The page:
The head of the SEC, Mary Jo White, has announced a broad set of new initiatives and proposed regulations that are aimed at giving the agency a tighter grip on the high-frequency trading (HFT) firms which have come to dominate daily activity on the stock market. According to a report in the Wall Street Journal, if the new rules are passed, HFT shops would be regulated like public broker dealers, even though most are private enterprises trading their own money, not representing clients. The SEC has also proposed new rules that would try and put a stop to some of the HFT tactics which have roiled the markets, causing so-called "flash crashes."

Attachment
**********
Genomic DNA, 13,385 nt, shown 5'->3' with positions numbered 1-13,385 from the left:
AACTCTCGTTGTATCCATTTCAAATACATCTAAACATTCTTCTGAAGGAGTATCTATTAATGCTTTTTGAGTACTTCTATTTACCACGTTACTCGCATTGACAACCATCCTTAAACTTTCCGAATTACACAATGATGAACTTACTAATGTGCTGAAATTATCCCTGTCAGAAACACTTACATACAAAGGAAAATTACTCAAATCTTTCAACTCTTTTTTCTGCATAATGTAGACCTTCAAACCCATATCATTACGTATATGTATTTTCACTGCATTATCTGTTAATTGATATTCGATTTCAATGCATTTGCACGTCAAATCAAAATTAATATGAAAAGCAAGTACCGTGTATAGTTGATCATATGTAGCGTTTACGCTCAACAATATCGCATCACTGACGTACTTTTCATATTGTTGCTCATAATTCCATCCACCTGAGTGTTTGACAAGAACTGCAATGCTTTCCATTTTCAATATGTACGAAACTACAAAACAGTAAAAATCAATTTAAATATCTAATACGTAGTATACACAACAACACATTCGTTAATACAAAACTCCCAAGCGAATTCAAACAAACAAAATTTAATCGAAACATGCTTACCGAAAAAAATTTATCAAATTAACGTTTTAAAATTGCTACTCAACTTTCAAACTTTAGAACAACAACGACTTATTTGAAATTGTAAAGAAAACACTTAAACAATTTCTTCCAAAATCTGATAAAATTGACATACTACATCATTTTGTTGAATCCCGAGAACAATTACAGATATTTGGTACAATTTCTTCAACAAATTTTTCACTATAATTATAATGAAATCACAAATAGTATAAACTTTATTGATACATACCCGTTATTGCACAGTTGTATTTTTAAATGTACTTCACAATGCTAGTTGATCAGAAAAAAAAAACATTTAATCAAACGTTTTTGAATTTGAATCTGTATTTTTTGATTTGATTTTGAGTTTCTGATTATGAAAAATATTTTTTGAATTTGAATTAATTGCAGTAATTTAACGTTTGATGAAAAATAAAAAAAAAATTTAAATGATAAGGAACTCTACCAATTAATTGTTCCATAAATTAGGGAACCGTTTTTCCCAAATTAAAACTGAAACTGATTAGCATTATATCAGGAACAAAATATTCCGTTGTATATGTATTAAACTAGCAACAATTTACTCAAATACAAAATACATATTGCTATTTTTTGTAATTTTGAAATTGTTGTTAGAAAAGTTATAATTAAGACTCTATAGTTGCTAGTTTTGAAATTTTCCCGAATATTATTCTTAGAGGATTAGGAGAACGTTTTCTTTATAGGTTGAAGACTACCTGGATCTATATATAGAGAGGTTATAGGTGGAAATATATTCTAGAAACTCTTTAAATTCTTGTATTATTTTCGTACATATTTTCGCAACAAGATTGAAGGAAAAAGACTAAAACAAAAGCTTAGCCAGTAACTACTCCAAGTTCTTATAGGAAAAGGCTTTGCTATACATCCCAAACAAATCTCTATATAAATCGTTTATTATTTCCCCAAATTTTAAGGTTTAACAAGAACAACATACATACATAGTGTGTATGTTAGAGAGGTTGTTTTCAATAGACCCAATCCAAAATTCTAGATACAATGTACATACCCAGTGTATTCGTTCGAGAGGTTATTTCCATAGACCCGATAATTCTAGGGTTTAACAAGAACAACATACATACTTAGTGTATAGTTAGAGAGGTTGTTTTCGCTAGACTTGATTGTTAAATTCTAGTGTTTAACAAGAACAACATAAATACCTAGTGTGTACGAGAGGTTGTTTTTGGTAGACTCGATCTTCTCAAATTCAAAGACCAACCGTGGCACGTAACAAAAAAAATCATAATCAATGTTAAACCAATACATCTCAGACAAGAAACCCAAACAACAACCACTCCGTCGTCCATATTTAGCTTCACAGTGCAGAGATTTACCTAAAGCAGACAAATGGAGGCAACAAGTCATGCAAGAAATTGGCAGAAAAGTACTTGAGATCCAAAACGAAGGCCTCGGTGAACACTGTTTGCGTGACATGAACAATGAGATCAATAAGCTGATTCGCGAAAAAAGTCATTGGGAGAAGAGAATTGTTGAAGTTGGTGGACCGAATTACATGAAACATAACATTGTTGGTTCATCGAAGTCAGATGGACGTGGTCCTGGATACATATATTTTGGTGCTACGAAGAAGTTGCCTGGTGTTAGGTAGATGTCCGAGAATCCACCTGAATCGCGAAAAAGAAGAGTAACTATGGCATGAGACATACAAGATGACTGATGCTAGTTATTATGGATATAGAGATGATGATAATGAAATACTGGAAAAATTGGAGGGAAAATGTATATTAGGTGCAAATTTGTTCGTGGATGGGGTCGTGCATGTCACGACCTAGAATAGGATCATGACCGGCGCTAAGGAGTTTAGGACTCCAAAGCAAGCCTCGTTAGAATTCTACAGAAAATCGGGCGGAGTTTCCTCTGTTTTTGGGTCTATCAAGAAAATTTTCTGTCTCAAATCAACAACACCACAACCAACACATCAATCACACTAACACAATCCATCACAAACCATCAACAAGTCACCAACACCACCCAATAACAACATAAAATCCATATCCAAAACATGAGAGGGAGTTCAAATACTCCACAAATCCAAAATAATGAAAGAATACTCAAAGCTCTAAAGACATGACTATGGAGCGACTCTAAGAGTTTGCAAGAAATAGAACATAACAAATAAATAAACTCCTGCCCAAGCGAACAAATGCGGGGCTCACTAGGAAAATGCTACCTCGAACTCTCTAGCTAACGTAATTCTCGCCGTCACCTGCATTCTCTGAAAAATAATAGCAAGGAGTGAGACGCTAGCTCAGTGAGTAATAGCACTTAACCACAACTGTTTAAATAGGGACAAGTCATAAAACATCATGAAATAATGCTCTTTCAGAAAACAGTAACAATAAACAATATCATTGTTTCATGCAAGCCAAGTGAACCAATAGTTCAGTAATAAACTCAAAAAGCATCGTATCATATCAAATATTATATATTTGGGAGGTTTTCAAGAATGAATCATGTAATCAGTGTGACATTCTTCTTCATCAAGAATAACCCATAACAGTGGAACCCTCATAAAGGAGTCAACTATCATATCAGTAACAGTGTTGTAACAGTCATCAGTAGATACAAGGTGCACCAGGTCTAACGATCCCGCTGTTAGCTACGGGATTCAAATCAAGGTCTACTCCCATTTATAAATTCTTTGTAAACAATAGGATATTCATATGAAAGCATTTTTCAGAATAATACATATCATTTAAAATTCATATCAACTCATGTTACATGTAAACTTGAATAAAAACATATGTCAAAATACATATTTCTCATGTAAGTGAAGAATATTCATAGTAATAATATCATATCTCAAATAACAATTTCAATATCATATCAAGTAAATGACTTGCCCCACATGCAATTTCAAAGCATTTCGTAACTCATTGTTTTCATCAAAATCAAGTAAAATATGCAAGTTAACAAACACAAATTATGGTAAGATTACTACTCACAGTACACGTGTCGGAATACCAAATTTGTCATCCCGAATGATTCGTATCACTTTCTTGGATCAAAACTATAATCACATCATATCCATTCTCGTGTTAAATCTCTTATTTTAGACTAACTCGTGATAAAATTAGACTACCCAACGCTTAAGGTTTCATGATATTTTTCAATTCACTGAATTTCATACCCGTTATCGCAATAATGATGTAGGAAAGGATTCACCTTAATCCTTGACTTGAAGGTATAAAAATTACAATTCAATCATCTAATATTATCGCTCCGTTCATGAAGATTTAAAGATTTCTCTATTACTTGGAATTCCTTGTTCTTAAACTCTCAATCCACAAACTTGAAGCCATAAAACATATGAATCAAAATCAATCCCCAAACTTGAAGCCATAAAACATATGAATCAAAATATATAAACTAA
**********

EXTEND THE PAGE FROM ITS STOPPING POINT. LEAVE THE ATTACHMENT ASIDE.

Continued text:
These new regulations also turn an eye to "dark pools," private exchanges that don't report trades until after they are completed. It weighs whether or not they should be forced to offer more disclosure about the activity taking place there. The SEC is also considering whether or not to regulate certain order types frequently used by HFT traders, specifically trading schemes that many believe allow HFT shops to skim profits off the moves of slower traders. Overall the proposal looks to crack down on the computerized trading that many feel gives an unfair advantage to specialized traders over average investors, and which some worry is destabilizing the markets.